AIDS is the ultimate result of HIV infection, and knowledge about AIDS-related issues among United States and Canadian psychiatric patients appears to be relatively good compared with that of nonpsychiatric groups. Correct responses to AIDS knowledge questionnaires in a variety of psychiatric patient groups ranged from 63% to 80% (Chuang and Atkinson 1996; McKinnon et al. 1996; Otto-Salaj et al. 1998), a comparable accuracy rate to that found in the general United States population (Hardy 1990). Still, many psychiatric patients held critical misinterpretations. For example, in one study 42% were unaware they could be infected by injection drug use (Katz et al. 1994), and in another, 48% believed that careful cleansing after sex would provide protection from the virus (Otto-Salaj et al. 1998). Comparable studies about HCV knowledge among patients have not been completed. Although knowledge is necessary, it is not sufficient to reduce unsafe behaviors.
Preliminary findings from qualitative interviews with medical and mental health care providers show widespread consensus that HCV is a major public healthcare issue (P. Mendel and G. Ryan, unpublished data, February 2002). Interviews with providers at 32 agencies in New York City and Los Angeles showed adequate knowledge about how to identify HCV-antibody-positive clients, at least among agencies with established medical services. In general, testing for HCV is less burdensome because it does not involve the counseling, confidentiality, or stigma issues usually associated with HIV testing; yet there is great variation among providers on how to proceed once HCV-positive patients are identified. Uncertainty about the efficacy of current treatments, exclusion/ inclusion criteria for treatment, and the division of responsibility among medical specialties for managing treatment are paramount concerns.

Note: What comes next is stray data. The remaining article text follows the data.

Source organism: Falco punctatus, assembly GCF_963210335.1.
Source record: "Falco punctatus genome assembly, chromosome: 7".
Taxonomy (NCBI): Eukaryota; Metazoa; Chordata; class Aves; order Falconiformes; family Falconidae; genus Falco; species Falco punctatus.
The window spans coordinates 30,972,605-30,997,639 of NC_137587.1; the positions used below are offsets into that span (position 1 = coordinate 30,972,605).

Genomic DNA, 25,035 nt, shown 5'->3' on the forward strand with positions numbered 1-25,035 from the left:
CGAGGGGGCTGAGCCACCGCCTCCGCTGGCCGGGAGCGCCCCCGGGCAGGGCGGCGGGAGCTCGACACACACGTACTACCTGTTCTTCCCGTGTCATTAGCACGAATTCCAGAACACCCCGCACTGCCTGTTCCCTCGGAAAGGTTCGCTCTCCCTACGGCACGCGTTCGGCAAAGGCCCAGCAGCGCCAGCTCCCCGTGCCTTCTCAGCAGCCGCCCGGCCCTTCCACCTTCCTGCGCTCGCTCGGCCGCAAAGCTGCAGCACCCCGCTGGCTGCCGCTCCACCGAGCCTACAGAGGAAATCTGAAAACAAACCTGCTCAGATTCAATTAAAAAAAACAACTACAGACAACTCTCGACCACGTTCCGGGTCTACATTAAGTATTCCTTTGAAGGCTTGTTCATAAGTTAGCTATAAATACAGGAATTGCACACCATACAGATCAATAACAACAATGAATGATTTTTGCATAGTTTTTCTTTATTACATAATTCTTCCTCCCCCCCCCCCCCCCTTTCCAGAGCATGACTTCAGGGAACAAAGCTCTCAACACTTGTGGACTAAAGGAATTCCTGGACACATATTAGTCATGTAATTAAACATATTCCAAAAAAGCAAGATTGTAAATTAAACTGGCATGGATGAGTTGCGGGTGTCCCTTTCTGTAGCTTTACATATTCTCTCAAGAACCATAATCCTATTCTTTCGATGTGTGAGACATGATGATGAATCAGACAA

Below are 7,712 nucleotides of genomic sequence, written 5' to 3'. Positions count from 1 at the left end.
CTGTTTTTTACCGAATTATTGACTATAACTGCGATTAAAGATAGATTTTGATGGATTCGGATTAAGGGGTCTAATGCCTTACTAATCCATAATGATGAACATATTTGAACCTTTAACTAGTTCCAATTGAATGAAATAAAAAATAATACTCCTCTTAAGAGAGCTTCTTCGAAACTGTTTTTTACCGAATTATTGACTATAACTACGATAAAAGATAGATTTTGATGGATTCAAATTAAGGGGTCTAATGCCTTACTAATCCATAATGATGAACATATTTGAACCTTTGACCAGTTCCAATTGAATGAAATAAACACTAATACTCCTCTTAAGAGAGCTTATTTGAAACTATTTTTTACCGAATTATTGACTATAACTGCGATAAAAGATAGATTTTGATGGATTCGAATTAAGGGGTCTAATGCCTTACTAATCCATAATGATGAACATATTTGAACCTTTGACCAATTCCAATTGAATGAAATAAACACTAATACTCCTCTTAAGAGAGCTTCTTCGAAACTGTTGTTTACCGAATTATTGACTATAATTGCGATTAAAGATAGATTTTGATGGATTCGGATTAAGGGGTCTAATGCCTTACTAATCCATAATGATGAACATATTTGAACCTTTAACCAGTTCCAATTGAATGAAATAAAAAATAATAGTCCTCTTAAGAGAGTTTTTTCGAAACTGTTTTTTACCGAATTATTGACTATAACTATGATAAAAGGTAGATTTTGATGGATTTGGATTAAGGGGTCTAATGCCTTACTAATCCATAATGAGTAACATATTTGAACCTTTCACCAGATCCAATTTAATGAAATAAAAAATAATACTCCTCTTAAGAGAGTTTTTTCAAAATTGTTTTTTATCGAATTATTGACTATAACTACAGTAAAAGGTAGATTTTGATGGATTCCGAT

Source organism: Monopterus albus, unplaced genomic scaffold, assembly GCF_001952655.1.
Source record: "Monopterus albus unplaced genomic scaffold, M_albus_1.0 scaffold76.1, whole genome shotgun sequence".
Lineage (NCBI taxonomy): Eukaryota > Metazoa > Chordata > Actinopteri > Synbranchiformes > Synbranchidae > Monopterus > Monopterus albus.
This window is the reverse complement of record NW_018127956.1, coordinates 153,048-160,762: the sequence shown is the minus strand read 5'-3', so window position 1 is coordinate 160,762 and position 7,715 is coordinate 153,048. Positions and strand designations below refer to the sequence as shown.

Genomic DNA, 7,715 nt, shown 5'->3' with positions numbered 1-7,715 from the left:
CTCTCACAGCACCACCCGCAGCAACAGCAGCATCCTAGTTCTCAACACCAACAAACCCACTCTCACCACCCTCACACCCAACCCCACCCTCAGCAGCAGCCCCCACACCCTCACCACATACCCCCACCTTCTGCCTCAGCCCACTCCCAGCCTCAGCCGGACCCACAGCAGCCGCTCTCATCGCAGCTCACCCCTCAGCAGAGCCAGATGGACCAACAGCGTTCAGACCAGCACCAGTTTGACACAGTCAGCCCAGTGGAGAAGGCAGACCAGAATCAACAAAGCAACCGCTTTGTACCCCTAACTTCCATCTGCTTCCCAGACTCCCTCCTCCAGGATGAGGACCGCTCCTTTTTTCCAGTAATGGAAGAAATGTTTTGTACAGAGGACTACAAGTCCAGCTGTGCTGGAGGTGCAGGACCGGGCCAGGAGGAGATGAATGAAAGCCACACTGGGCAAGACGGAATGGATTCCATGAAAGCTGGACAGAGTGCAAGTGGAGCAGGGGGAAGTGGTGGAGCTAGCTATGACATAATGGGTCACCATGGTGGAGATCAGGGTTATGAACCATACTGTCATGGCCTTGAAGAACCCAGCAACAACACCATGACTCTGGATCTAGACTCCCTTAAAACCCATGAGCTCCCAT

Mendel and Ryan's qualitative data suggest that, in practice, many mental health care providers are unsure of how many of their clients have HCV, except for a general sense that the numbers are increasing. Staff in mental health agencies were more concerned with diabetes and tuberculosis (because of the difficulty in daily self-management and the risk of contagion, respectively) than with either HCV or HIV. In addition, these qualitative data show that mental health and substance abuse treatment providers were generally unaware of the depressive side effects of interferon therapy, with only two agencies in New York City recounting specific in-service trainings that covered HCV along with other diseases. We believe that improved HCV screening followed by referral for evaluation of every HCV-positive patient, including those with schizophrenia, whose psychiatric condition is stable is now warranted.
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